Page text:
Friday, March 23, 2012

Know Your Local Bees: A Cautionary Tale, Episode II, Part 2

When we last left this Cautionary Tale, a voice was heard saying, "If you'd have asked me, I'd have told you those bees have been there three or four years." Fortunately, Part 2 of this episode has a happy ending. (Whew!)

Just down the road from the swarm/tear-out/pesticide debacle is a 100+ year old house surrounded by all kinds of trees and plants.

In the 100+ year old house lives a much younger-than-that lady, who is a lover of bees. She kept about 15 hives up until about 2000-2001, as best she can recall. Her name is Hattie. I think she is one of those people who loves the bees, but hates the honey harvesting process. It's work, people.

She gave Mark some old bee boxes, which he cut down and repurposed into a swarm trap. He's been reading Swarm Traps and Bait Hives by McCartney Taylor, who blogs about beekeeping at Learning Beekeeping. From that book, he's refined his approach.

On Saturday, after we left the Other House, we stopped by Hattie's to set up a swarm trap.
She has a couple of colonies in old equipment, but she's ready for Mark to take over their management. "I don't really manage them, they're just swarms that come in and go out," she said.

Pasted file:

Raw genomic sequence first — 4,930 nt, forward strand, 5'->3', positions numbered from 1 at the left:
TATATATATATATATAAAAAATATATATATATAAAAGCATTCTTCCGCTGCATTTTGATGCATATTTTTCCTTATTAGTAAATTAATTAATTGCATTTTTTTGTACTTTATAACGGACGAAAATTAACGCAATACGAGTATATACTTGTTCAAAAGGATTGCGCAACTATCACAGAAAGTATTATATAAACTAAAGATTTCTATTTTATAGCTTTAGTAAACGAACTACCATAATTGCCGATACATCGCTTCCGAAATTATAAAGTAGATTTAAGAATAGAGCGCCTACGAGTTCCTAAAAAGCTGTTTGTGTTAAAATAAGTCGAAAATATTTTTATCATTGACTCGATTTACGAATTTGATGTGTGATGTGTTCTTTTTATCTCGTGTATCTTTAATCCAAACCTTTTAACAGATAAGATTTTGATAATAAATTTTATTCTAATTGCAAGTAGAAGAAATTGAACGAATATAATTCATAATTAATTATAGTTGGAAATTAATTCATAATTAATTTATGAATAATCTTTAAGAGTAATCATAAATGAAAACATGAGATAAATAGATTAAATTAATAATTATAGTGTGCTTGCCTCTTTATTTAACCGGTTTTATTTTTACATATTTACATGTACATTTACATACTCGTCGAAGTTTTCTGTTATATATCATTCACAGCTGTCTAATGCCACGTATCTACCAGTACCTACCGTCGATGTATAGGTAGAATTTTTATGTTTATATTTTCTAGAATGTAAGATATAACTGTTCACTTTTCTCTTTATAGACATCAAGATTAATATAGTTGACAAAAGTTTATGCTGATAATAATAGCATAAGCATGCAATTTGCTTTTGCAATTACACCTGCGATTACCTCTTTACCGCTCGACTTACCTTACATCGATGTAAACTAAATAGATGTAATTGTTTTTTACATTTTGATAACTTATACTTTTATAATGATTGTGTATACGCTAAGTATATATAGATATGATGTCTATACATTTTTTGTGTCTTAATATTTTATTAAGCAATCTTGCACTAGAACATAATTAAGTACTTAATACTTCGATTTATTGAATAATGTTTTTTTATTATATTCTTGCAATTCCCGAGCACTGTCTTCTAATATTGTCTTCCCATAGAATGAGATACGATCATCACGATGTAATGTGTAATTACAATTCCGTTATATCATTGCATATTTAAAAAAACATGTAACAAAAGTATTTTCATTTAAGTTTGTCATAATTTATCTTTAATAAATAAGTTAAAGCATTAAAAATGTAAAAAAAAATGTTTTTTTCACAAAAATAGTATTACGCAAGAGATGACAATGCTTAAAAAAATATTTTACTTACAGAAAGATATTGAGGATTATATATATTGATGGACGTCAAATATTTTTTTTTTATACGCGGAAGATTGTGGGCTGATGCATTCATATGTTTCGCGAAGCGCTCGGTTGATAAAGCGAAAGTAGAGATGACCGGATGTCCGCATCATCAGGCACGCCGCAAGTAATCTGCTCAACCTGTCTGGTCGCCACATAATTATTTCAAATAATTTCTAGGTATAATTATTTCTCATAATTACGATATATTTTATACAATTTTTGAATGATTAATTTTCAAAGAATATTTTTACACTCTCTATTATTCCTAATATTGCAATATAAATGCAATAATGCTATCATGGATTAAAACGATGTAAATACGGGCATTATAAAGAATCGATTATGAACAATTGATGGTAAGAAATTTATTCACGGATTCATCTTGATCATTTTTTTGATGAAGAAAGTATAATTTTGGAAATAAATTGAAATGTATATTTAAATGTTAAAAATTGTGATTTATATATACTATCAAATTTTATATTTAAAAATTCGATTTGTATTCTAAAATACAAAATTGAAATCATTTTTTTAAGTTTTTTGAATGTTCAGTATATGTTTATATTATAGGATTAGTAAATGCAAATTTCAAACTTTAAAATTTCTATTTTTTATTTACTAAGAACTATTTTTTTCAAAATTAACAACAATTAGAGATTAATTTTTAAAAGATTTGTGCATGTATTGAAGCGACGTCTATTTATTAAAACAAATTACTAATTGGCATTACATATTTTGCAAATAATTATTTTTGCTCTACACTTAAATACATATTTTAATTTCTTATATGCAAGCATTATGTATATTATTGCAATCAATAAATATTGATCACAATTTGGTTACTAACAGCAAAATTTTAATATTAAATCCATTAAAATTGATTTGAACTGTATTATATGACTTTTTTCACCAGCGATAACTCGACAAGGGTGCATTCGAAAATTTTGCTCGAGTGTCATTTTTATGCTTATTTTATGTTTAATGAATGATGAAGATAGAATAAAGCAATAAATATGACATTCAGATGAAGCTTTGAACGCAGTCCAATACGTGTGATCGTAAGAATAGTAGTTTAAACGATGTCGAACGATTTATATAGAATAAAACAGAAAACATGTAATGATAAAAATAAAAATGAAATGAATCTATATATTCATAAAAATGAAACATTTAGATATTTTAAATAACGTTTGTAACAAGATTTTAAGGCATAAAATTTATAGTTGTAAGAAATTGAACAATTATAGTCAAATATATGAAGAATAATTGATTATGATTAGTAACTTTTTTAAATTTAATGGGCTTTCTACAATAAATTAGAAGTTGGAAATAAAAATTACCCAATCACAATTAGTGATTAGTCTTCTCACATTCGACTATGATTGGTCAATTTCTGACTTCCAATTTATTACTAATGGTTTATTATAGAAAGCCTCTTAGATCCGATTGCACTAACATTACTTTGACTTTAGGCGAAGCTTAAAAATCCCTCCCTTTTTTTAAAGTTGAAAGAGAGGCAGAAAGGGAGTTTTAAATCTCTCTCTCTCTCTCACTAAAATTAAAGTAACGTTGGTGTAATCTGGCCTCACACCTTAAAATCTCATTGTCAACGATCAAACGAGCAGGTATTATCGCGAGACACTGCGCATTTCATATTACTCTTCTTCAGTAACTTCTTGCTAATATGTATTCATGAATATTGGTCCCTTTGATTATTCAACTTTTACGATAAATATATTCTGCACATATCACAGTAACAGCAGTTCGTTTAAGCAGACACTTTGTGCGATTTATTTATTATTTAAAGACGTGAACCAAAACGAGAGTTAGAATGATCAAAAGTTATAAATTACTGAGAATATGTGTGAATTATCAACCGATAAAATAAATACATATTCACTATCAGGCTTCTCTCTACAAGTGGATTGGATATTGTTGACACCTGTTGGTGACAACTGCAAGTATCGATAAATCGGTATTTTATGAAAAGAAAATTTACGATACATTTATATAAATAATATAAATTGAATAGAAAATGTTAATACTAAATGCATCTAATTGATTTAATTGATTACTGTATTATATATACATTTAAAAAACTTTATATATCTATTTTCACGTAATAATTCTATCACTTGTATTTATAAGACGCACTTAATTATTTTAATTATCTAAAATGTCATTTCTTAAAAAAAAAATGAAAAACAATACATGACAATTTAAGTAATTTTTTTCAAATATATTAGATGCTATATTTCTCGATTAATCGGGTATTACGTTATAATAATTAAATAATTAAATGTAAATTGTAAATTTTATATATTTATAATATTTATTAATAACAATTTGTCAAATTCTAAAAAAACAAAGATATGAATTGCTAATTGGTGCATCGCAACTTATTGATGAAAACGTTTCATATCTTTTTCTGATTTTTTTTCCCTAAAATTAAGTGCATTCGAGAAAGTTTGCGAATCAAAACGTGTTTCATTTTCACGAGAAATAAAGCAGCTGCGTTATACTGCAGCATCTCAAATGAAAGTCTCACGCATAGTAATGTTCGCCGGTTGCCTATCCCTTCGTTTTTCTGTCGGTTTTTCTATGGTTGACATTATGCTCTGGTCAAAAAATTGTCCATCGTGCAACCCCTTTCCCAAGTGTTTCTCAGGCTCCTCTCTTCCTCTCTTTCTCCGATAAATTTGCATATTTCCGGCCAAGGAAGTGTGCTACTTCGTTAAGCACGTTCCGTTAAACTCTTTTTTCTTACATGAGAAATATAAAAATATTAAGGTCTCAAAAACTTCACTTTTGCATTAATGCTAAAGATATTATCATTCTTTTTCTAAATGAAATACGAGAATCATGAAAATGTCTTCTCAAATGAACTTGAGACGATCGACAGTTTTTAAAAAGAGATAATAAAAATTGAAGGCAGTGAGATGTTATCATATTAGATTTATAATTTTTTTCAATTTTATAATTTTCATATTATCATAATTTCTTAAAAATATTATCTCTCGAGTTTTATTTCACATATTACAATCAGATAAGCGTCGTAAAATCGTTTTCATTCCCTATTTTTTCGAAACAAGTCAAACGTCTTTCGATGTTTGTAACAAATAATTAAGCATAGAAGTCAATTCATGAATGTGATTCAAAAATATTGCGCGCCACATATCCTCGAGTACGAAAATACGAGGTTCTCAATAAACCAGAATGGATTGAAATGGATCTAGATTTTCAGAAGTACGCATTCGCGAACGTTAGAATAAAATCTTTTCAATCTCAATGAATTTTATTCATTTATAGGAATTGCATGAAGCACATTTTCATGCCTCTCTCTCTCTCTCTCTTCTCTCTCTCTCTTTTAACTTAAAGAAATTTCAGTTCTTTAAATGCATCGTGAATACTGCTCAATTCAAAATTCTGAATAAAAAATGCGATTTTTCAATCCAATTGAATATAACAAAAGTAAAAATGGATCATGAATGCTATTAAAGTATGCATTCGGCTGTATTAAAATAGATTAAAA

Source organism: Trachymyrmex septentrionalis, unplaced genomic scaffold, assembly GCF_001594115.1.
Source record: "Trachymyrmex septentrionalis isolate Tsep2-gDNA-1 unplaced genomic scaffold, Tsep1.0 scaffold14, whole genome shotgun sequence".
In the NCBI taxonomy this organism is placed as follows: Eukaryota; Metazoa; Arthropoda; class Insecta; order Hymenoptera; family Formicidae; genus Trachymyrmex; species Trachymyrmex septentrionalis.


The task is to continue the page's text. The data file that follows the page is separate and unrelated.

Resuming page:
The metal on the entrance discourages mice and birds from going in, but allows bees.

I saw her pan with sticks where she pours out honey every day for the bees. She likes to watch where the bees fly off to after they visit her honey dish.

In theory, the swarm will come in and build on the frames but have a cavity big enough to convince them to stay.
"If you sit in a chair, you can see them go over into the woods, or over that way," she said, pointing toward the neighbors. She could name several neighbors who had bees in various parts of their houses or barns (not the best places for bees!). Including the lady who had a "swarm" in the ash box of her fireplace . . .

I bet they didn't know that their bees had likely originated at Hattie's, swarms from her colonies!

She talked about having Mark set up a bee yard there at her place -- not for her to manage, but so that she could watch them make honey for us. Today he got a call that she'd reconsidered -- the rain had made things too boggy, and she'd be tempted to fool with them more than she should.
The trap is on her front porch, where she can keep an eye on it.

She still wants him to take over the colonies she has, and she wants to have a swarm trap to watch, she can catch us some bees.

She showed us bee tree near her driveway -- the hole is low to the ground, so Mark may try to trap them out. She took us to the neighbors' house, but the bees have been in her eaves for years, and it looks impossible to trap them out. One of her dogs kept flopping down on its back by my feet, begging to be rubbed. It was pretty funny. 

When we finished, I was famished, so we stopped at Pop's Barbecue on Hwy. 45. Delicious brisket. If you're ever out in Columbus and want a tasty meal, Pop has a steak special -- 2 ribeyes for $30 with baked potato and salad. And Delores makes a mean hot fudge cake. But really, the brisket rocks, so get that.

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